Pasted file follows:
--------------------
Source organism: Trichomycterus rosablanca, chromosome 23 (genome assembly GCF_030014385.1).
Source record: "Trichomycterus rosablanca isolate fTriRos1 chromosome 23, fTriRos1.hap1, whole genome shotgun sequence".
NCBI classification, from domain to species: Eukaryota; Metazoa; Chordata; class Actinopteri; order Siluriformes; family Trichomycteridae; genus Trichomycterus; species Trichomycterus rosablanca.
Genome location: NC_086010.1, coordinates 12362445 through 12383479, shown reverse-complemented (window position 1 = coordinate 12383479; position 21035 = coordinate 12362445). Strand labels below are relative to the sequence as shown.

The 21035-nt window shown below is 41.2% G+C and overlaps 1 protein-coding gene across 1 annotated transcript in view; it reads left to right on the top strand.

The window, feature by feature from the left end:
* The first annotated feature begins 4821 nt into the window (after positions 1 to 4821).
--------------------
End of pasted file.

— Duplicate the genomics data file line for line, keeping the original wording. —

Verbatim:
Source organism: Trichomycterus rosablanca, chromosome 23 (genome assembly GCF_030014385.1).
Source record: "Trichomycterus rosablanca isolate fTriRos1 chromosome 23, fTriRos1.hap1, whole genome shotgun sequence".
NCBI classification, from domain to species: Eukaryota; Metazoa; Chordata; class Actinopteri; order Siluriformes; family Trichomycteridae; genus Trichomycterus; species Trichomycterus rosablanca.
Genome location: NC_086010.1, coordinates 12362445 through 12383479, shown reverse-complemented (window position 1 = coordinate 12383479; position 21035 = coordinate 12362445). Strand labels below are relative to the sequence as shown.

The 21035-nt window shown below is 41.2% G+C and overlaps 1 protein-coding gene across 1 annotated transcript in view; it reads left to right on the top strand.

The window, feature by feature from the left end:
* The first annotated feature begins 4821 nt into the window (after positions 1 to 4821).